From the Portfolio: FO_Portfolio_01 Wet spinning machine

Anna Duffy (Contributor), Alison Gault (Contributor), Lila Boschet

Research output: Contribution to journalArticle


Harvest, scutch and heckle the flax plant and it is ready to spin into linen yarn. This was once a common practice in Northern Ireland, but the rise of synthetic fabrics in the 1950s curtailed the region’s history of field-to-fabric linen production. Spinning equipment was shipped away to new textile hubs in South Africa, Portugal and China, and with them went the linen skills and knowledge needed to keep those practices alive. But in 2023 when Mario Sierra, the director of Mourne Textiles, a traditional weaving mill, discovered a suite of industrial spinning equipment in a derelict linen mill, it set in motion a project that might just revive Irish linen.

What Sierra stumbled upon is not simply a relic of a bygone industry. Each of the seven machines – from the wet ring spinner to the spreader, doubler and the hackler – plugs a gap in the linen production supply chain. If restored, Irish linen is back. But the overhaul of these bulky and intricate machines is no small feat. Take the Wet Spinning Machine. This machine dissolves flax fibres in a liquid spinning solution that is then extruded into continuous filaments. The environment of the machine plays a part in this process too. It needs to be 25 degrees and high humidity so that liquid solution can bind the fibres together; the machine constantly pulls and elongates the flax fibres until they are twisted and wound on the bobbin. The Spinner is in a rickety state; its frame is worn and the motor responsible for heating the spinning solution is in dire need of replacement. Removing the rust and replacing the missing parts is only a part of revitalising the supply chain. Each machine – from the Shuttle Loom, Spinner, Spreader, to the Doubler and Hackler – requires knowledge from craftspeople to operate. Alongside the restoration, the project team, which involves researchers from Ulster University working on a Future Observatory Design Exchange Partnership project, are connecting with expert spinners to record and pass on their knowledge to a new generation. ‘If everything goes according to plan’ reports Anna Duffy, researcher at Ulster University ‘we will have some wet spun linen by the summer.’ Although the machinery is vintage, this mini-mill and the self-sustaining system it enables, where linen can be farmed, processed and spun in Northern Ireland, is fit for an ecological future.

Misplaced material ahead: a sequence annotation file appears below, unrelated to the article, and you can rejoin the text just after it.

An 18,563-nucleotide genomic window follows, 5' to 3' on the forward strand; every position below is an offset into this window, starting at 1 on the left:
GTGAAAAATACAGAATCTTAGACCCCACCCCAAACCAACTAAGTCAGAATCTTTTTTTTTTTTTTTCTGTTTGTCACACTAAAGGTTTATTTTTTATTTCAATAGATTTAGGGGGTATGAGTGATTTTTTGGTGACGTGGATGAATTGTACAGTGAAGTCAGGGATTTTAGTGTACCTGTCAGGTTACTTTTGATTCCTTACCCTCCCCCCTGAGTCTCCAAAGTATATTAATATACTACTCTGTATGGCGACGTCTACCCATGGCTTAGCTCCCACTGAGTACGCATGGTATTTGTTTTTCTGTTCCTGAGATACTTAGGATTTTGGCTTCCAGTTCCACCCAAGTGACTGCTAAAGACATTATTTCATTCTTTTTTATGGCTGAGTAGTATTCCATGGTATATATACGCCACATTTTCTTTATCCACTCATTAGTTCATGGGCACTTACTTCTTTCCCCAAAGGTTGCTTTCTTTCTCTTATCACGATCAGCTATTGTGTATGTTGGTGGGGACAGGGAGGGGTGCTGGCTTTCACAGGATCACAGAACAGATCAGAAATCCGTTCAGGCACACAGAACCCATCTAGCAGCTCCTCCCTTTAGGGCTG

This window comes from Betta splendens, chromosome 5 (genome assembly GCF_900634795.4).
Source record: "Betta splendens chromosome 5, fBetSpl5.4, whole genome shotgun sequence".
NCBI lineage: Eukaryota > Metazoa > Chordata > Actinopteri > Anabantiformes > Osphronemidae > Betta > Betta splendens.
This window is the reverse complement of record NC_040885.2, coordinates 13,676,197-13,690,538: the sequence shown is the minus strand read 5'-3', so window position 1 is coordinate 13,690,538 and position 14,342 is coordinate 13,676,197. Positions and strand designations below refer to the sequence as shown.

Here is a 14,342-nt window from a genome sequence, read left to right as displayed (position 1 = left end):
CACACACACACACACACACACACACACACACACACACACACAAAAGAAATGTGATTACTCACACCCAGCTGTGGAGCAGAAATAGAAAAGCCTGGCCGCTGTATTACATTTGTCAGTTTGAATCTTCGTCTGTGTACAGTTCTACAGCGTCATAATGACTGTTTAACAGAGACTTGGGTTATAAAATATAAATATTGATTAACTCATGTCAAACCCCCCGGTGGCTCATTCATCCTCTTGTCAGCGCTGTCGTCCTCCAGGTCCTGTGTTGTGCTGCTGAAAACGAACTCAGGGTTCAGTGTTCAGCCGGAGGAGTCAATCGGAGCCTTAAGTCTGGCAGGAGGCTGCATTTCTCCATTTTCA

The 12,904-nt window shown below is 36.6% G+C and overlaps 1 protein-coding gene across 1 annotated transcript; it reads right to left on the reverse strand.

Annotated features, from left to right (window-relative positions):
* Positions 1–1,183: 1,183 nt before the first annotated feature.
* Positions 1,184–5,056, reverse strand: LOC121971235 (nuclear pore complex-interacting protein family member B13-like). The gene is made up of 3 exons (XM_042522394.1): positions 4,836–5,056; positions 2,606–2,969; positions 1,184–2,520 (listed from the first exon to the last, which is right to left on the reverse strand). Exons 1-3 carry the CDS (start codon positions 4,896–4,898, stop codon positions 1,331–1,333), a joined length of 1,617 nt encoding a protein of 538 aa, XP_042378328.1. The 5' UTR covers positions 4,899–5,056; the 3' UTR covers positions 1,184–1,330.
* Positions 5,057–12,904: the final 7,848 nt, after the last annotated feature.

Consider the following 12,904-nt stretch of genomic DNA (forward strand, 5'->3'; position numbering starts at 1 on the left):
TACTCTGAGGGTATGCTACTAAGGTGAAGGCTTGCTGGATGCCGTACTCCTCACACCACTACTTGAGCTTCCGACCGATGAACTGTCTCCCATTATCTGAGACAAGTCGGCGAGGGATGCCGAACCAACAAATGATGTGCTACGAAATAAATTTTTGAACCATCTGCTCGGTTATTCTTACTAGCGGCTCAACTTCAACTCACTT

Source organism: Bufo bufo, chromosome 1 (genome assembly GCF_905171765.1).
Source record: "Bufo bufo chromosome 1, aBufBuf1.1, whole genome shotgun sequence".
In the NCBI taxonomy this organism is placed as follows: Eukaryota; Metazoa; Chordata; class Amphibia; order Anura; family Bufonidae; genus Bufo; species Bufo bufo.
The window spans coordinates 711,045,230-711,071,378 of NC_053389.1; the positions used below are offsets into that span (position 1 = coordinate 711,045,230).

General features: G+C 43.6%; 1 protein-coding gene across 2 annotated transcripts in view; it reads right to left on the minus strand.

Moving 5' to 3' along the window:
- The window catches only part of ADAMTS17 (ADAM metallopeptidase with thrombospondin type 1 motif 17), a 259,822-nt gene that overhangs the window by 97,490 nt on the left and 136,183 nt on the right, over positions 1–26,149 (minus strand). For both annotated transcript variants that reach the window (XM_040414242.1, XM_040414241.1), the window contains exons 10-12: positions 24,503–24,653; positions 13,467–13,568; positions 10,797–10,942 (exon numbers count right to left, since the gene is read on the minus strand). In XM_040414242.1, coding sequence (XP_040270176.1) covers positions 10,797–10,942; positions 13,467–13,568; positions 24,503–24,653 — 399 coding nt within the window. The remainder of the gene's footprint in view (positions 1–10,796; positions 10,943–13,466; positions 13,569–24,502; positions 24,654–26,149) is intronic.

Original languageEnglish
JournalFuture Observatory Journal
Issue numberNo.1
Publication statusPublished online - 25 Apr 2024


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